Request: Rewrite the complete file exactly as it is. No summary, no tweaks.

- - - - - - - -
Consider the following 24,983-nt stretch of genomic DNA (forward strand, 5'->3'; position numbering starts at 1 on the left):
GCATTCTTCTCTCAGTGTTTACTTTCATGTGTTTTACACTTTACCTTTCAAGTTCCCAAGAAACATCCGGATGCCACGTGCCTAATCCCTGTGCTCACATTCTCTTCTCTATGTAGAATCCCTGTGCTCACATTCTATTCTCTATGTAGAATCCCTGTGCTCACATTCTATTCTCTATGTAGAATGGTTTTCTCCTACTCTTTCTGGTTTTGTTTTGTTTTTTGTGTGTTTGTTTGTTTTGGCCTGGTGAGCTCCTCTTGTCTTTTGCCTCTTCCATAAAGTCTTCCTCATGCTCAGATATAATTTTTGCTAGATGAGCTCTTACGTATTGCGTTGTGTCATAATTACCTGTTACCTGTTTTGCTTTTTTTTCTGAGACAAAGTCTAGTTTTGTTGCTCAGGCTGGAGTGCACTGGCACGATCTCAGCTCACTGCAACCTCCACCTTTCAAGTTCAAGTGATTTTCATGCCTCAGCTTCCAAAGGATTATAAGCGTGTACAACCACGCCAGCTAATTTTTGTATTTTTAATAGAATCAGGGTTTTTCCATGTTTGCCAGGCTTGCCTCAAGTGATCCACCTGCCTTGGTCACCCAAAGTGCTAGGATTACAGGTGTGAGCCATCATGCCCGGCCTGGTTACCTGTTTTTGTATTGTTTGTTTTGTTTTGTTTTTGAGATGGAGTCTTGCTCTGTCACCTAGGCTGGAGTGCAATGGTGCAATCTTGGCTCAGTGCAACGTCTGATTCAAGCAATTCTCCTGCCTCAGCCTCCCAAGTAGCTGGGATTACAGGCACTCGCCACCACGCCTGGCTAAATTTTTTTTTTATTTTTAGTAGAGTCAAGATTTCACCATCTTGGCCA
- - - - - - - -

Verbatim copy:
Consider the following 24,983-nt stretch of genomic DNA (forward strand, 5'->3'; position numbering starts at 1 on the left):
GCATTCTTCTCTCAGTGTTTACTTTCATGTGTTTTACACTTTACCTTTCAAGTTCCCAAGAAACATCCGGATGCCACGTGCCTAATCCCTGTGCTCACATTCTCTTCTCTATGTAGAATCCCTGTGCTCACATTCTATTCTCTATGTAGAATCCCTGTGCTCACATTCTATTCTCTATGTAGAATGGTTTTCTCCTACTCTTTCTGGTTTTGTTTTGTTTTTTGTGTGTTTGTTTGTTTTGGCCTGGTGAGCTCCTCTTGTCTTTTGCCTCTTCCATAAAGTCTTCCTCATGCTCAGATATAATTTTTGCTAGATGAGCTCTTACGTATTGCGTTGTGTCATAATTACCTGTTACCTGTTTTGCTTTTTTTTCTGAGACAAAGTCTAGTTTTGTTGCTCAGGCTGGAGTGCACTGGCACGATCTCAGCTCACTGCAACCTCCACCTTTCAAGTTCAAGTGATTTTCATGCCTCAGCTTCCAAAGGATTATAAGCGTGTACAACCACGCCAGCTAATTTTTGTATTTTTAATAGAATCAGGGTTTTTCCATGTTTGCCAGGCTTGCCTCAAGTGATCCACCTGCCTTGGTCACCCAAAGTGCTAGGATTACAGGTGTGAGCCATCATGCCCGGCCTGGTTACCTGTTTTTGTATTGTTTGTTTTGTTTTGTTTTTGAGATGGAGTCTTGCTCTGTCACCTAGGCTGGAGTGCAATGGTGCAATCTTGGCTCAGTGCAACGTCTGATTCAAGCAATTCTCCTGCCTCAGCCTCCCAAGTAGCTGGGATTACAGGCACTCGCCACCACGCCTGGCTAAATTTTTTTTTTATTTTTAGTAGAGTCAAGATTTCACCATCTTGGCCA